- File Size: 639 KB
- Print Length: 210 pages
- Simultaneous Device Usage: Unlimited
- Publication Date: October 17, 2013
- Sold by: Amazon Digital Services LLC
- Language: English
- ASIN: B00FZX2L22
- Text-to-Speech: Enabled
- Word Wise: Enabled
- Lending: Enabled
Amazon Best Sellers Rank:
#927,243 Paid in Kindle Store (See Top 100 Paid in Kindle Store)
- #780 in Kindle Store > Kindle eBooks > Health, Fitness & Dieting > Diseases & Physical Ailments > Alzheimer's Disease
- #2536 in Kindle Store > Kindle eBooks > Literature & Fiction > Humor & Satire > Literary Humor
- #8035 in Kindle Store > Kindle eBooks > Literature & Fiction > Humor & Satire > General Humor
Yesterday Road Kindle Edition
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Yesterday Road is a humorous, poignant, action-filled, meditative literary novel. To describe it with these adjectives makes me feel like I'm contradicting myself, but I'm not. Brennan has managed to write a novel that is as much a page-turner as a thoughtful exposition on memory. The main character, Jack, a man presumably in his 80s, finds himself lost and yet on a mission to "points East" where he expects to find his daughter. He manages his journey mainly through the kindness of strangers such as Joe, who he befriends on a train, and Ida, a middle-aged no-nonsense waitress, who winds up taking both men under her somewhat fragile wings.
Much of the humor in Yesterday Road resides in the scrapes that Jack (and later Joe) get into, the least of which is a carjacking by a former Mormon, cigarette smoking, whiskey swilling outlaw. Then there's Jack's penchant for collecting phrases that he likes the sound of: "Suit yourself" and "Tell me about it." There's plenty of deadpan humor in Yesterday Road, particularly coming from Jack, although not always intentionally. But underlying that humor is sadness because Jack really can't remember much of anything, not even his last name. My heart ached for and with Jack as I went along on his journey to find, not just his family, but himself.
Brennan has enviable skill in character development. Every character got his or her due attention, but of course, the portrayals of Joe, Ida, and Jack are the ones that will stay with you long after you finish the novel. Brennan writes with particular empathy about these three people: Joe, with his Down Syndrome, at once a child and yet capable of independence; Ida, with her regrets and her obligations that impede her efforts to help Jack and Joe, although she manages to do all that she reasonably can; and Jack, with his ever-fading memory, his tenuous grasp of reality, his warmth, his kindness.
I have only one criticism of the novel: I thought Ida Peevey was introduced too hurriedly. It was almost as if Joe and Jack had just stepped into the diner when Ida began to assume control over their destinies. It felt abrupt and not quite believable until a bit time later in the novel. Ida has her reasons for feeling protective toward Jack and particularly toward Joe, but I didn't at first understand her willingness to risk her job just to help them. This isn't a major flaw by any means, and Brennan does satisfy the reader soon enough when more of Ida's life is revealed.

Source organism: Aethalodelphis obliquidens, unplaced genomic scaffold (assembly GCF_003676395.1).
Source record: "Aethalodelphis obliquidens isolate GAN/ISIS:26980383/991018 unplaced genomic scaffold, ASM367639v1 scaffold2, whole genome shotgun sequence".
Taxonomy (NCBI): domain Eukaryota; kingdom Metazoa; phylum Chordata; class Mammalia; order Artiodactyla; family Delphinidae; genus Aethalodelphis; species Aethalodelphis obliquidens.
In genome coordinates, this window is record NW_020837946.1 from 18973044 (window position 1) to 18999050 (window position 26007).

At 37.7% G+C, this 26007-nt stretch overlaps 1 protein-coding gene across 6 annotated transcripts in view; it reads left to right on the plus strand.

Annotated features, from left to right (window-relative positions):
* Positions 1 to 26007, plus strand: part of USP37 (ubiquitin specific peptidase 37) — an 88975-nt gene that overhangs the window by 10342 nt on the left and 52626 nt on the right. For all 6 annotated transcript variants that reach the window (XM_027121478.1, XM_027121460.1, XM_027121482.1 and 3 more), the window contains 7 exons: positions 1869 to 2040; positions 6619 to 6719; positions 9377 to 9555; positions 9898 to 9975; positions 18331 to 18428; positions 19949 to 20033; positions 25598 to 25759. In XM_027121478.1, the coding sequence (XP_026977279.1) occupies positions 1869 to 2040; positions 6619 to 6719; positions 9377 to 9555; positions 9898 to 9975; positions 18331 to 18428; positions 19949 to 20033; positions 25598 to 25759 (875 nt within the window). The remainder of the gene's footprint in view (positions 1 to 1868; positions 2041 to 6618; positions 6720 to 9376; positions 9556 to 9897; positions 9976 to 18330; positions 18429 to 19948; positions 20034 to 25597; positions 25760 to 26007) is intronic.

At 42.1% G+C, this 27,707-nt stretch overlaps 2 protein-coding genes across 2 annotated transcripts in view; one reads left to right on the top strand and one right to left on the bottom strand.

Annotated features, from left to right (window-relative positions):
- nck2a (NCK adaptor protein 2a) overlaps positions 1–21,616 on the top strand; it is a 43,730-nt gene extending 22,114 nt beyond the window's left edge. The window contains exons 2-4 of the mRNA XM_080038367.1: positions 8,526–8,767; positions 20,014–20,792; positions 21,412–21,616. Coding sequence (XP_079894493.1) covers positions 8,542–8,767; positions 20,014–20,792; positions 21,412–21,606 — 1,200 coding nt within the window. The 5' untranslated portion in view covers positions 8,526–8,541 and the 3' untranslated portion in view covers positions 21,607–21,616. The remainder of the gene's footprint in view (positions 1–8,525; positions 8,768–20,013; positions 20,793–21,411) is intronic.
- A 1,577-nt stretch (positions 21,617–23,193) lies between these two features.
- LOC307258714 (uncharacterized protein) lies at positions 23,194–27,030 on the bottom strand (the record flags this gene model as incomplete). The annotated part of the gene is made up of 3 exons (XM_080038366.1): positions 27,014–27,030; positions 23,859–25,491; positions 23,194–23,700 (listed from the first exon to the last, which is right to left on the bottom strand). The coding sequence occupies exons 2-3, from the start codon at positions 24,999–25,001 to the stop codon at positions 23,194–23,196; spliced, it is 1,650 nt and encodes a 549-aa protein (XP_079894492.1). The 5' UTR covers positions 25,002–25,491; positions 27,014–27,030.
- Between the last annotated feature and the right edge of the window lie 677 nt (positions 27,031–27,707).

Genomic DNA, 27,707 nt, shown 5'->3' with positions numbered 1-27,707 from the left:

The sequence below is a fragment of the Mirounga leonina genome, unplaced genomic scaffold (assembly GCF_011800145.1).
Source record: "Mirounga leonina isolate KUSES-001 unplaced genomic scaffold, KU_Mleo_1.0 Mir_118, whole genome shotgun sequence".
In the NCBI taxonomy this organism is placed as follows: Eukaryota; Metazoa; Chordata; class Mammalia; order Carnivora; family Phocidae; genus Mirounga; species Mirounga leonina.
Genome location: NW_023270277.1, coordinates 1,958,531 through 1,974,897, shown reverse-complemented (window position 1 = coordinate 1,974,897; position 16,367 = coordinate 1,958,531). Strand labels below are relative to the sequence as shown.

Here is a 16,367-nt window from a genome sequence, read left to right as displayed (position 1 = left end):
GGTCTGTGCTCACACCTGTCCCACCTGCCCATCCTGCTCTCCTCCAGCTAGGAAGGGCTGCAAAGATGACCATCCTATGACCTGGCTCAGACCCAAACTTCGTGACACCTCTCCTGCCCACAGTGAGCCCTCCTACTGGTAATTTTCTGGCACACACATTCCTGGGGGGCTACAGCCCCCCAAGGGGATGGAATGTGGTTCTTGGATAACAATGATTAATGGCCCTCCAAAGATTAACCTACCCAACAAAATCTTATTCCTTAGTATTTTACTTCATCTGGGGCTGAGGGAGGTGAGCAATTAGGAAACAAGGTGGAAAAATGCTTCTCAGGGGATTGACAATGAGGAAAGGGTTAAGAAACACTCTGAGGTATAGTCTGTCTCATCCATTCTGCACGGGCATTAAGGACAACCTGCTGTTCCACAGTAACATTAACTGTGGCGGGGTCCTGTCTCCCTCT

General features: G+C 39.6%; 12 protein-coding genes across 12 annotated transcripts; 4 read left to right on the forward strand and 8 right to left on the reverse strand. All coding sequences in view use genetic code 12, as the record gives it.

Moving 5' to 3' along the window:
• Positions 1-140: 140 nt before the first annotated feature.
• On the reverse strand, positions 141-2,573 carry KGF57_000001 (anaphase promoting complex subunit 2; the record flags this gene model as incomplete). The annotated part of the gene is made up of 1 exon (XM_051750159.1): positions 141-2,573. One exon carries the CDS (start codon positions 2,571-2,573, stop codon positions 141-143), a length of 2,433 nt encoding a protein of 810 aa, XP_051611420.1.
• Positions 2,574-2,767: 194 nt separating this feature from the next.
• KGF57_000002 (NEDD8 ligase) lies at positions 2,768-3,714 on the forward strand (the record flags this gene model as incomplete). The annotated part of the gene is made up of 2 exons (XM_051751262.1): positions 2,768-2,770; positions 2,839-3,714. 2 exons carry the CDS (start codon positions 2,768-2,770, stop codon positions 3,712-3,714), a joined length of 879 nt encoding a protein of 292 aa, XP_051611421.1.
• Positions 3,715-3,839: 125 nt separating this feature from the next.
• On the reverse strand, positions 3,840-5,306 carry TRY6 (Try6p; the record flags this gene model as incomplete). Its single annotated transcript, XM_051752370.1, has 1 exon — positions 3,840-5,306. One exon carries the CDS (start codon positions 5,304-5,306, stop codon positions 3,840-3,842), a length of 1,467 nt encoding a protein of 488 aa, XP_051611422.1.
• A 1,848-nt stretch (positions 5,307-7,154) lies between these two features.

I am going to rate this novel as 5 stars, which something I rarely do. Simply, I loved Yesterday Road. It wasn't just a funny story, or poignant story. It wasn't just a great story. It was a story that made me think: about the role of memory in how we know ourselves; about how we perceive others who seem different; about whether we can or would help a lost soul, or just leave them to flounder.
So, do yourself a favor and purchase a copy of Kevin Brennan's Yesterday Road. Reading the novel is a wonderful experience.
Yesterday Road is a prime example of all of the good things about self-publishing. It showcases an author who treats his work like his baby, making sure it not only has clean diapers and is presentable to the world, but I’ll be damned if it doesn't sing and dance as well. If I could ensure that every reader’s introduction to the new paradigm was this book, I would.
We’re treated to a wonderful journey with the primary focus on that of an old man whose memory is failing him and only a vague notion of where he’s headed. He crosses paths with all sorts of personalities–the most prominent being a mentally disabled boy-man with a big heart and a waitress coming to terms with regrets and responsibility. A cast of minor characters highlight the sometimes dark, sometimes humorous tale of someone seeking identity, who he is and who he was.
Brennan writes in a conversational tone that never gets in the way of the story, but hits all the right notes at the right time. For me, the deep character introspections were highlights.
If you haven’t read this yet, please do, even if you’re normally not a fan of something termed “literary fiction.” I read in many genres, so this wasn't a problem for me, but for those who rarely step outside their comfort zone–good writing is good writing and "Yesterday Road" is one place to find it.
Under such terminal pressure, looking death in the eye, the recapture and review of one's past, the memory of even lost memories, becomes of utmost importance, becomes the Holy Grail, the Golden Fleece, the Golden Bough of one's life.
Yesterday's Road is a beautiful tale, moving, memorable, and very nicely and humorously told.
Most recent customer reviews
am glad I was able to read this book.